A female cyclists grits her teeth as she races up a hill

Pieterse, Swinkels and Paternoster: the breakthrough stars of the Classics

We've had the pleasure of watching several emerging talents in recent weeks.

Puck Pieterse during the Tour of Flanders, 2024

The 2024 Classics season is almost wrapped up. Only Paris-Roubaix Femmes avec Zwift remains.

The buildup to the Spring Classics campaign centred around the SD Worx-Protime team and how they could be beaten. After Lotte Kopecky displayed such strong early season form at the UAE Tour, all eyes were on her. But the peloton wasn’t about to give the world an excuse to keep asking “How do you best SD Worx-Protime?” Instead, collectively, they took the reins and the chances away from the powerhouse squad. Integral to those efforts were a handful of breakthrough stars.

Lidl-Trek came into the season strong, winning Trofeo Alfredo Binda, Gent-Wevelgem and after Sunday the Tour of Flanders, and a few seasoned riders remain at the top – Marianne Vos, Kasia Niewiadoma – but three new(ish) names have made their way into cycling’s collective conscious over the last few weekends of racing.

Puck Pieterse

It’s no surprise that a cyclocross star would rock up to the road scene and almost immediately become a major player. Pieterse started her road season at Strade Bianche and as the weeks progressed she was harder and harder to miss. She finished 13th at Strade Bianche but followed it up with a ride at Ronde van Drenthe that put pressure on the best sprinter in the peloton – Lorena Wiebes. She finished third there then turned around and finished third in the reduced bunch sprint at Trofeo Alfredo Binda a week later.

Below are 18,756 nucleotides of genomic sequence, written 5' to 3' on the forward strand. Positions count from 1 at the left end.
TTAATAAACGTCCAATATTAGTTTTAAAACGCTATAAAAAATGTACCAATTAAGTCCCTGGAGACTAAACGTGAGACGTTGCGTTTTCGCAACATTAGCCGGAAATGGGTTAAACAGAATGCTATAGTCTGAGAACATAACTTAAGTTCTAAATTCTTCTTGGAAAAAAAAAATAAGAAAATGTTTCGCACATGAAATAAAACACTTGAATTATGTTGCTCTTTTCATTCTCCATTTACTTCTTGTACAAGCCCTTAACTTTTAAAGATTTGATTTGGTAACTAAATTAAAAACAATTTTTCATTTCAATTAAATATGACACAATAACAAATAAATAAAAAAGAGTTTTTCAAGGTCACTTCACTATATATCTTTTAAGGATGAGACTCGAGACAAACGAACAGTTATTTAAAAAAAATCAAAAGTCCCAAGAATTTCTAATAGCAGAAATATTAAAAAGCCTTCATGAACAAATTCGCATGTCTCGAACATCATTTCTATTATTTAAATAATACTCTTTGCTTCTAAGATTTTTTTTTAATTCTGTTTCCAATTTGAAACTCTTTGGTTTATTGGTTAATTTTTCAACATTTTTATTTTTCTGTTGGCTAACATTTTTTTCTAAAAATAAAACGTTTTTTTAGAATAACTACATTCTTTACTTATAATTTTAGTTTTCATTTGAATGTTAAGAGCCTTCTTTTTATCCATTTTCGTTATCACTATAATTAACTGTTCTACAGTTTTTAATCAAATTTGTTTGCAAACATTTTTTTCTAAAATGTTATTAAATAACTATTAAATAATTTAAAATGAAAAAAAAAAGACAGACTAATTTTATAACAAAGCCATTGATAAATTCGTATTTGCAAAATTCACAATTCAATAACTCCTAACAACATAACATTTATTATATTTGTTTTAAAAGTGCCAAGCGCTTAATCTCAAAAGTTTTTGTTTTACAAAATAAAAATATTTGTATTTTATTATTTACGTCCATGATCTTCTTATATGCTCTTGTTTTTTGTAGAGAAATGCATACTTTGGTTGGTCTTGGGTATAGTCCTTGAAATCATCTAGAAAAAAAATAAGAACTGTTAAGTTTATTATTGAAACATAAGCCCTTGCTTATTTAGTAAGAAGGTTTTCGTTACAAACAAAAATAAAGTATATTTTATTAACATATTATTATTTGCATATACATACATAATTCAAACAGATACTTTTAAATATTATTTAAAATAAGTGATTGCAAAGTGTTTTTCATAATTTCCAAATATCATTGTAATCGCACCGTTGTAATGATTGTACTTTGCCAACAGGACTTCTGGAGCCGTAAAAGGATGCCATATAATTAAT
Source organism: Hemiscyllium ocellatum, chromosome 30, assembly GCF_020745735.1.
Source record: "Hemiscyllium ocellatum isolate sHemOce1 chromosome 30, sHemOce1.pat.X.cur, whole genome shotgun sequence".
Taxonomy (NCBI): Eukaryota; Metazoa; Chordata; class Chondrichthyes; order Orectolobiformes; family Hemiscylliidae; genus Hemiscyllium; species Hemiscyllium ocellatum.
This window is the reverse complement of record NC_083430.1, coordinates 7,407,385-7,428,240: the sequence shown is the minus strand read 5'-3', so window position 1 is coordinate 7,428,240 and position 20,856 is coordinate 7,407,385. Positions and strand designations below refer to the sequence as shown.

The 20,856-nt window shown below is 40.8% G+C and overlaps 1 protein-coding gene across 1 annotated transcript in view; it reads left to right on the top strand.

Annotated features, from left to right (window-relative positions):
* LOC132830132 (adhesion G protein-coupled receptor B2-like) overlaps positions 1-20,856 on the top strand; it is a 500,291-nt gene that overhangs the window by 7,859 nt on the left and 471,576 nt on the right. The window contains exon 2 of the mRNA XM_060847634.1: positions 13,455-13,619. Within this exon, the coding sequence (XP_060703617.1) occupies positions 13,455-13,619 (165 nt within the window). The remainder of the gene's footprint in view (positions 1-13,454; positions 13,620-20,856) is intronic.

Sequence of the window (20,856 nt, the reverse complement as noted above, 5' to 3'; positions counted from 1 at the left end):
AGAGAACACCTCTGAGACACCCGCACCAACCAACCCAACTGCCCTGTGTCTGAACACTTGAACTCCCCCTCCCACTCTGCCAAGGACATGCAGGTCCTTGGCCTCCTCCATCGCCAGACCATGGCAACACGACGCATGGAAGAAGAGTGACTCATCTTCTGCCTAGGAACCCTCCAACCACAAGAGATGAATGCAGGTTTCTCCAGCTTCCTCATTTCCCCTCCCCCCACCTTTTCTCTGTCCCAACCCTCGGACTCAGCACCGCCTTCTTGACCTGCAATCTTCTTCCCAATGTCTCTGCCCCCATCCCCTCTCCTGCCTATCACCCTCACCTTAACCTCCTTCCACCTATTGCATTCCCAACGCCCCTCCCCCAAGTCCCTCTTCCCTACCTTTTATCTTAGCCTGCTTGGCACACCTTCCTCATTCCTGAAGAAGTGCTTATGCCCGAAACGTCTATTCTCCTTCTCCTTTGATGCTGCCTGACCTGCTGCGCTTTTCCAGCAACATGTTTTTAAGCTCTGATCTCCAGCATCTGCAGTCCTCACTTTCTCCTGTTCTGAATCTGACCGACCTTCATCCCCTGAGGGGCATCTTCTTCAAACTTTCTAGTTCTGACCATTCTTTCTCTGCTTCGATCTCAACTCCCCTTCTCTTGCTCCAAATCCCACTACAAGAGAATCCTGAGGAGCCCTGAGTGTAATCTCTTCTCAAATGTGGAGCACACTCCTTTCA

In Gent-Wevelgem and Dwars door Vlaanderen she was all over the front of the races again, and during the Tour of Flanders on Sunday, she muscled her way into the move of the day and ultimately walked away with sixth.

Pieterse has been flirting with a WorldTour win through the entire Classics season and the question isn’t will she but when. The Fenix-Deceuninck rider proved time and time again that her prowess in the dirt seamlessly transfers onto the road, and if road fans didn’t know her name a month ago they definitely do now.

Karlijn Swinkels

The UAE Team ADQ rider is not new to the road scene; in fact, the 25-year-old Dutchwoman started her career in 2017 with Parkhotel Valkenburg, the team that developed both Wiebes and Demi Vollering, among others.

From left to right: Puck Pieterse, Shirin van Anrooij, Karlijn Swinkels and Elisa Longo Borghini during Gent-Wevelgem.

Swinkels spent the last three seasons with the Jumbo-Visma program but was one of the riders who left at the end of the 2023 season. Her move to a new team set something loose in the Dutch rider, and while she finished fourth at Gent-Wevelgem last season, it’s the amount of screen time she’s had this spring that has put her on the map.